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Forgot to mention. It is a Dry Van position. I hate Dry Van so far! lol. I still shift like I am waiting for the liquid surge.

Also... I do miss OTR already. Going to the same customers and driving the same roads every day is kind of boring.

OTR:

Over The Road

OTR driving normally means you'll be hauling freight to various customers throughout your company's hauling region. It often entails being gone from home for two to three weeks at a time.

Dry Van:

A trailer or truck that that requires no special attention, such as refrigeration, that hauls regular palletted, boxed, or floor-loaded freight. The most common type of trailer in trucking.
Richard O.'s Comment
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I'm surprised to hear this. I thought you would be at big orange for a while.

I'm sitting in Keasbey now waiting for a preloaded trailer to arrive for my first solo run. My truck number is 27391. I appreciate all the advice you gave me. I hope to see you on the road someday.

RedGator's Comment
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Well geez didnt see that coming. Guess maybe when im home you and the wife can take me for coffee;)

Brett Aquila's Comment
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Yeah, I didn't see that coming either but I'm glad you'll be home with your fiancee now!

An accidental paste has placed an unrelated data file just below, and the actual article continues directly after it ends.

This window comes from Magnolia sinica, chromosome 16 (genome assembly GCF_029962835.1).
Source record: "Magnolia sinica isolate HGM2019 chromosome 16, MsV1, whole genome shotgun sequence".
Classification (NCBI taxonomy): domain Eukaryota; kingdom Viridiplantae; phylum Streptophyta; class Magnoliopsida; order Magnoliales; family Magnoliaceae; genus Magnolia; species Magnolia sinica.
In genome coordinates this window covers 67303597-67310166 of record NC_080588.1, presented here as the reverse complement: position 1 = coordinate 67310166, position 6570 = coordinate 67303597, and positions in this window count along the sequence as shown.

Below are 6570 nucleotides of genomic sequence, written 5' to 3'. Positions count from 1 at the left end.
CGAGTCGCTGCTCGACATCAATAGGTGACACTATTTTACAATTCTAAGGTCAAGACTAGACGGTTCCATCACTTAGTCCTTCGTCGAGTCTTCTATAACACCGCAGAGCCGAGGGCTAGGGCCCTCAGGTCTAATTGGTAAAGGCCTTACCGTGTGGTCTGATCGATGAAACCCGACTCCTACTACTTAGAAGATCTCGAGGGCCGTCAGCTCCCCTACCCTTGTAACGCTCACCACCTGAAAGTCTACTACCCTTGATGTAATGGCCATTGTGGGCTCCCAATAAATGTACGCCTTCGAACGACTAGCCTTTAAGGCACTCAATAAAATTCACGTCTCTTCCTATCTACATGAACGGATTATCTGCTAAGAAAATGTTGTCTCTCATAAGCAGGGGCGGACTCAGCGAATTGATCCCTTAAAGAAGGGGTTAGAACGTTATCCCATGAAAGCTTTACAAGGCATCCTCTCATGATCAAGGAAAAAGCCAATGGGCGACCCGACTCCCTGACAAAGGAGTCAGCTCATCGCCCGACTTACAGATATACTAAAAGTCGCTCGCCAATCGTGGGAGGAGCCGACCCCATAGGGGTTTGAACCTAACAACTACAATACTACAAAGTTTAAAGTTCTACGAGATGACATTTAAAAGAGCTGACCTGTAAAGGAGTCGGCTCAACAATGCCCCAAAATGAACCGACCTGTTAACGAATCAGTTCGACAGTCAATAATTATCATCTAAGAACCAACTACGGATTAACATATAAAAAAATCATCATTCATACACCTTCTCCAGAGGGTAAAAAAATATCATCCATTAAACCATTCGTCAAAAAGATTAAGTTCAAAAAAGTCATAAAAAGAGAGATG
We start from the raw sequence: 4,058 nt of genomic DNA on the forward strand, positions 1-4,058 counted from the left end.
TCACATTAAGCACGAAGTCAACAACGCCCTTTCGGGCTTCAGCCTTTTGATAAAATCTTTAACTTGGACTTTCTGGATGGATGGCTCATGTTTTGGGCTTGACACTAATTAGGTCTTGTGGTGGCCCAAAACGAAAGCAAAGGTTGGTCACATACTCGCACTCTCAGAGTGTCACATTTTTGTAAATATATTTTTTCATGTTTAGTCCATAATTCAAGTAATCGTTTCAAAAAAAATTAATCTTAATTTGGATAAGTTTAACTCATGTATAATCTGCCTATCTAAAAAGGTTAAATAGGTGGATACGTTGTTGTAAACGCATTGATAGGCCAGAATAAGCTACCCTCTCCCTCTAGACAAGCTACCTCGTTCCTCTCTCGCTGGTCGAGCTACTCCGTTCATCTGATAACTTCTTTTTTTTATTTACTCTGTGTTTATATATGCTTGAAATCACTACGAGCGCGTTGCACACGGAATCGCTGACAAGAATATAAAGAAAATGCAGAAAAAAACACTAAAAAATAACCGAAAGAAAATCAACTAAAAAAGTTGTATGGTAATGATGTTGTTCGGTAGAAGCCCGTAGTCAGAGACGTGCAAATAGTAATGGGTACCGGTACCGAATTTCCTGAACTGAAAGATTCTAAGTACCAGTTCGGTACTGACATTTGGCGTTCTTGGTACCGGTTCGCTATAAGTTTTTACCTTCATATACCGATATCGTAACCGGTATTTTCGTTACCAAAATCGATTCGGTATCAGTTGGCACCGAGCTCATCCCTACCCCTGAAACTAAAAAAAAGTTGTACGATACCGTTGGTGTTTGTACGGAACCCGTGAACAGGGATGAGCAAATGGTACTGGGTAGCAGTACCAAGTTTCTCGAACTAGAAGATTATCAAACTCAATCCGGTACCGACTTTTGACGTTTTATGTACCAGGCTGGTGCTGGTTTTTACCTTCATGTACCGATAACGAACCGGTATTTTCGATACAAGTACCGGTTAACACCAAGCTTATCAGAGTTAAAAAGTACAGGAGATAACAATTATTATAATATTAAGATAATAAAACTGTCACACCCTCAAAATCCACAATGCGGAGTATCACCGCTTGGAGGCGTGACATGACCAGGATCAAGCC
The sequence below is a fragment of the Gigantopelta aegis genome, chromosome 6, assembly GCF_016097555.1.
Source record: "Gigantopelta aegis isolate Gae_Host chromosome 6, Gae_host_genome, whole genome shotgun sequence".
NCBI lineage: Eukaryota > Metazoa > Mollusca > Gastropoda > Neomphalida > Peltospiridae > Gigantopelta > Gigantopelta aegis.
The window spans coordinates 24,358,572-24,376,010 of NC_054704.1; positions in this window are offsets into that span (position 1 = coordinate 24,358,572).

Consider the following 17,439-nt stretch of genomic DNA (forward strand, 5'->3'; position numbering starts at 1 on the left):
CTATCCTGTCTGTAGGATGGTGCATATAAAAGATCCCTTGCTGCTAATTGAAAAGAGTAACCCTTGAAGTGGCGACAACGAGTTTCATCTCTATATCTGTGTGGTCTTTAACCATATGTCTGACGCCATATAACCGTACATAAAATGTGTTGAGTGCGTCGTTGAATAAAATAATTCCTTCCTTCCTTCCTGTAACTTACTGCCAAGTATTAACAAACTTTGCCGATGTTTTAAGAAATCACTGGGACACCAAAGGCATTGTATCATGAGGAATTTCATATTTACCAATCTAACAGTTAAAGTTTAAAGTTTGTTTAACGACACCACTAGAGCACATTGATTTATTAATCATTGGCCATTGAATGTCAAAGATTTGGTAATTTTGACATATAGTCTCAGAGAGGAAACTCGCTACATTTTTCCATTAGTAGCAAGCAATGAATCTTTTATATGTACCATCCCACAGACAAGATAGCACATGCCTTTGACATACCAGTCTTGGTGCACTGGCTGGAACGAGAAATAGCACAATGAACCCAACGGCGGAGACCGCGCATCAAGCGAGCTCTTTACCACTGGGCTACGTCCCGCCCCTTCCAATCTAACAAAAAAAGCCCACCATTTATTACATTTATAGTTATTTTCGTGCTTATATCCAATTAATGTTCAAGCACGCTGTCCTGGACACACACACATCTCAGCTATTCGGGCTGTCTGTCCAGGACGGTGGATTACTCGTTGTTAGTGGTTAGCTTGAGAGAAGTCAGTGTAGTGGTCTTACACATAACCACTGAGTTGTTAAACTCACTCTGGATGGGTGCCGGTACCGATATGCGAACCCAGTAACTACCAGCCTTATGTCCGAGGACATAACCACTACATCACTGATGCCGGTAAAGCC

And the training you got at Schneider bulk was great but it's ironic you mention how little training other companies give. Actually Schneider, outside of bulk, has the shortest training period in the industry. You come out of school, go on the road with a trainer for like one or two weeks, and they send you solo. Most companies put you with a trainer for 1-3 months. Schneider only does it for like a week and you're on your own.

ThinksTooMuch's Comment
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Brett as far as training I was focusing more on the "controlled environment" training. Schneider, both Bulk and Van has 2-3 week long orientation where you are with an instructor 7 days a week driving in the yard doing pretrips, hook/unhook, backing, and driving around the city/town and highway; you also get classroom instruction during that time. Then they send you for 1-2 weeks with a trainer on the road to fine tune your skills, and you don't team drive with the trainer.